It all started so well. There was love, and there was kindness. There was understanding, and there was support. And then one day, there wasn’t. The supports were taken out, kindness gave way to cordiality, and romantic love dissolved into something platonic. Something familial.
Yet, it was all there. Once. It’s a common refrain you hear when a friend tells you of their breakup. It’s a common conundrum when you are that friend. We were happy once. Weren’t we?
So opens Marriage Story, the latest feature film from writer/director Noah Baumbach. Presented as a shared montage of memories between Charlie (Adam Driver) and Nicole (Scarlett Johansson), Marriage Story’s opening uses voiceover narration and fleeting moments to capture and construct a relationship we will never see. It’s kind of like the opening of Up. And, like the animated classic, the marriage hinted at somehow feels fuller and more real than most of our real-life relationships.
But there is no death here, only divorce. Well, sort of. As Charlie’s lawyer Bert Spitz (Alan Alda) describes it: Divorce is like a death without the body. Maybe it’s worse. As the movie weaves its way through the Kafkaesque mines of the legal system, Charlie longs for a cleaner break. “I feel like a criminal,” he says to no one in particular.
A criminal guilty of no crime, and a death with no body — Marriage Story might be the year’s funniest film. And not in an ironic way (though it does have a good amount of that as well) but because life is a combination of the absurd and the ridiculous. When the love is there, inside jokes and odd behaviors can be chalked up to affection and meaningful communication. When the love leaves, then it’s all just odd.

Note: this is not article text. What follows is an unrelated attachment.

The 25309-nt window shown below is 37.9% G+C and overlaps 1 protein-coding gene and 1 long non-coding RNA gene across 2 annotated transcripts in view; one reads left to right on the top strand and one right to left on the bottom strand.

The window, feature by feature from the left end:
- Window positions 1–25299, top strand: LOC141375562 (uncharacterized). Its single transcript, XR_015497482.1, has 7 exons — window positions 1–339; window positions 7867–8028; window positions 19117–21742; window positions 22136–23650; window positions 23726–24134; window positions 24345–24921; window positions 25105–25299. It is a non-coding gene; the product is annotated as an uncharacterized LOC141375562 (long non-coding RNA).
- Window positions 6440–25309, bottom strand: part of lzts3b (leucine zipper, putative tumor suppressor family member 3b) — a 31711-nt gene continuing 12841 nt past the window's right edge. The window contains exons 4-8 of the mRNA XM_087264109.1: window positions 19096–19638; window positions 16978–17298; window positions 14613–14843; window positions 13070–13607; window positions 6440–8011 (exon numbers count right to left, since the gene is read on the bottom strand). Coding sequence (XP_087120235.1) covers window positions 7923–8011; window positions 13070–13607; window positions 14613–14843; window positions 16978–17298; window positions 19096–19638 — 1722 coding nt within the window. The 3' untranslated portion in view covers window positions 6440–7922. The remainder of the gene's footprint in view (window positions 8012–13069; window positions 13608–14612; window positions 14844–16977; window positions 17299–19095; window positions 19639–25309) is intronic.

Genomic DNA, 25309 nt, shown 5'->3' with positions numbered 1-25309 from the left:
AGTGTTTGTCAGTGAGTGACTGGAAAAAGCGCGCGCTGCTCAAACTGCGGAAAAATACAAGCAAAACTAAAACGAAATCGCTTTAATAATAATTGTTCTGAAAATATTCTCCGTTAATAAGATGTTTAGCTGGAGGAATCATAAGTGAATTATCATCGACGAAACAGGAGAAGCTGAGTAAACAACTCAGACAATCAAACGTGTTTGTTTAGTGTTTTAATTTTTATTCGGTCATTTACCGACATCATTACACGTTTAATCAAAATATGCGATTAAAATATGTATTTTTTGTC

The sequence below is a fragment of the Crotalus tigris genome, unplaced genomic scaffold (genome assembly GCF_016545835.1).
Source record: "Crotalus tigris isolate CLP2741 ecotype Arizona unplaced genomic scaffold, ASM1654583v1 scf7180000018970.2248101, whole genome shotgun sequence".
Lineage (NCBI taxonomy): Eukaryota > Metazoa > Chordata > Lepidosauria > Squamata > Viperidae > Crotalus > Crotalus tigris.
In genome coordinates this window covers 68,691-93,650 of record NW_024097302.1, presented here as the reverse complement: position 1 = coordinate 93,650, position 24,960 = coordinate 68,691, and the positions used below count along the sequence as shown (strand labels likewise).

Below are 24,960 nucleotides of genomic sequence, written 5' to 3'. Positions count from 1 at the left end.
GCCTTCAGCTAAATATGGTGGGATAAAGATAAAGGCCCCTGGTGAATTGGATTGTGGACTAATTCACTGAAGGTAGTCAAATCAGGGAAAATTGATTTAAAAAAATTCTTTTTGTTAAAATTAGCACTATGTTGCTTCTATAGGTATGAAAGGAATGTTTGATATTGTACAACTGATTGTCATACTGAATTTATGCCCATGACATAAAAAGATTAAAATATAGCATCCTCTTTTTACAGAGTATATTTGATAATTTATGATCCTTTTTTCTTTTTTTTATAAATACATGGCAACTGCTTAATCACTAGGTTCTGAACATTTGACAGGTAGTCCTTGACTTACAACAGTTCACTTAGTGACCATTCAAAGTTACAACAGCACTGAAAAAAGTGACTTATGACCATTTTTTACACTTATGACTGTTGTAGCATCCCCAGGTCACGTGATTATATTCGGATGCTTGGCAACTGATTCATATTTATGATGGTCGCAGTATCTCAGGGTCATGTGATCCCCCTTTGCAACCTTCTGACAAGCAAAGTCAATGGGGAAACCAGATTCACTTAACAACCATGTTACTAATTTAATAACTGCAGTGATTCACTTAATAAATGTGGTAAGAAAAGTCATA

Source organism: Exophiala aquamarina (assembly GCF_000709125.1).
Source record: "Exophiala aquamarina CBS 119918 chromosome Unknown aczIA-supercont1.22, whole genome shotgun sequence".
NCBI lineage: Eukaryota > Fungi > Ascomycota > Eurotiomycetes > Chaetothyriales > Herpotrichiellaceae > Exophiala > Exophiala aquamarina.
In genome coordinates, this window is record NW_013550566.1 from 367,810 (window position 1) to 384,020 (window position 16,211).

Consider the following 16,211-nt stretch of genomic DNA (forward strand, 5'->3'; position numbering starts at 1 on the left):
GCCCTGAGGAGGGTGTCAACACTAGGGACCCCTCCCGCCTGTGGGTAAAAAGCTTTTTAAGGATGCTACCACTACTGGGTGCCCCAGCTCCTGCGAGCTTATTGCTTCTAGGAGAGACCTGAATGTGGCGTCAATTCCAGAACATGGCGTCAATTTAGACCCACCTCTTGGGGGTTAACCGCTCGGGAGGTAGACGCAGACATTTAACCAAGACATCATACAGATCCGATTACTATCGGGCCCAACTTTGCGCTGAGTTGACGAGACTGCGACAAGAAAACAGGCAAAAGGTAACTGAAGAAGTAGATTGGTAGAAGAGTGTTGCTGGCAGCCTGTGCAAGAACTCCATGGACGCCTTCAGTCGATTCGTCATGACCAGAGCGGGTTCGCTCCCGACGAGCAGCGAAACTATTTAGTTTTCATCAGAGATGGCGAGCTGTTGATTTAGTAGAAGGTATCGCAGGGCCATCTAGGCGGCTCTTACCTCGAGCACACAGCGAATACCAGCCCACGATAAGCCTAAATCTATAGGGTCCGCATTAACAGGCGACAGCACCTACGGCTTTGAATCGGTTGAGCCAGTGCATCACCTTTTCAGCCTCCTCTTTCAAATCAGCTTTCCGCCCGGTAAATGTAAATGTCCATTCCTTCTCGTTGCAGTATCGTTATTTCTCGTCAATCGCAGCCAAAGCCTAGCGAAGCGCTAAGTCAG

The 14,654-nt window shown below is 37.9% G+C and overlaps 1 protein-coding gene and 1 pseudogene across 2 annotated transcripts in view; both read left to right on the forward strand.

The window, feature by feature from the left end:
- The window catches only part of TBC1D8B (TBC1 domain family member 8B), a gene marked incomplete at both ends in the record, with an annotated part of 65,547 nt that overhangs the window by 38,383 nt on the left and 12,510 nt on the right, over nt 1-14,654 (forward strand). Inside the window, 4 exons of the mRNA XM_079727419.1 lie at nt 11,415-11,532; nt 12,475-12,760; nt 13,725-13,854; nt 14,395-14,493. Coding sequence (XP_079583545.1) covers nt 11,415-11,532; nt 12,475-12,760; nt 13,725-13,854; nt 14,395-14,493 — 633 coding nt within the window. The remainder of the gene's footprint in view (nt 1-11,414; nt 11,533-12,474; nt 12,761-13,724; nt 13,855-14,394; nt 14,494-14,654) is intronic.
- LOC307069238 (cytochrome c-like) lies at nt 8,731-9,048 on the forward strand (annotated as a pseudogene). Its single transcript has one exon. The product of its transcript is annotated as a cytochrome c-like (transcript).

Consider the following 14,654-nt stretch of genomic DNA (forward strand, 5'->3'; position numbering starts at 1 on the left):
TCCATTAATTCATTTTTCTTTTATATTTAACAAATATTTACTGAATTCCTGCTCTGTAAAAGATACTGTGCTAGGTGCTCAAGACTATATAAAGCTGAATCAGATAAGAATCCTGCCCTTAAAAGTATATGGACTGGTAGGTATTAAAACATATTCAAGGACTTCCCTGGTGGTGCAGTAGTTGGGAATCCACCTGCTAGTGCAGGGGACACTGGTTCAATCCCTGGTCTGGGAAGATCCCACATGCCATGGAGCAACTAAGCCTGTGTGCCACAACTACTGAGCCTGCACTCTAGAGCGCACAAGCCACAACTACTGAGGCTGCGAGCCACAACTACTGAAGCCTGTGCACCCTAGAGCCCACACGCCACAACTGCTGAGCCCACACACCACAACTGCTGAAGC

A great deal of the humor emanates from Driver and Johansson’s performances — partly from the script, partly because their characters have no better way of dealing with the issues at hand. The supporting cast is just as good: From Julie Hagerty as Nicole’s mother — who refuses to give up her relationship with Charlie — to the three lawyers representing Charlie and Nicole: Alda, Laura Dern and Ray Liotta.
But Baumbach never loses the thread of tragedy in his story. Working with cinematographer Robbie Ryan, the two gradually move from spaces cluttered with life and love to bland sterility and phoniness. You can almost feel the walls closing in on Charlie and Nicole. Imagine how those walls look from their son’s eyes.
Baumbach never fully reveals what brought this marriage to a halt, but there are plenty of possibilities. We never see any of those possibilities; we only hear of them. It’s up to us to decipher who is being truthful and who is embellishing. Who is guilty and who is ready to move on.
Why, then, call a movie so explicitly about divorce Marriage Story? Because there is no divorce without marriage, or because you are married the whole time you go through the divorce? Maybe. Or maybe because a marriage never belongs to just the two parties engaged. There’s always more: Friends, family and, most importantly, the children caught in the middle.
ON THE BILL: Marriage Story on Netflix.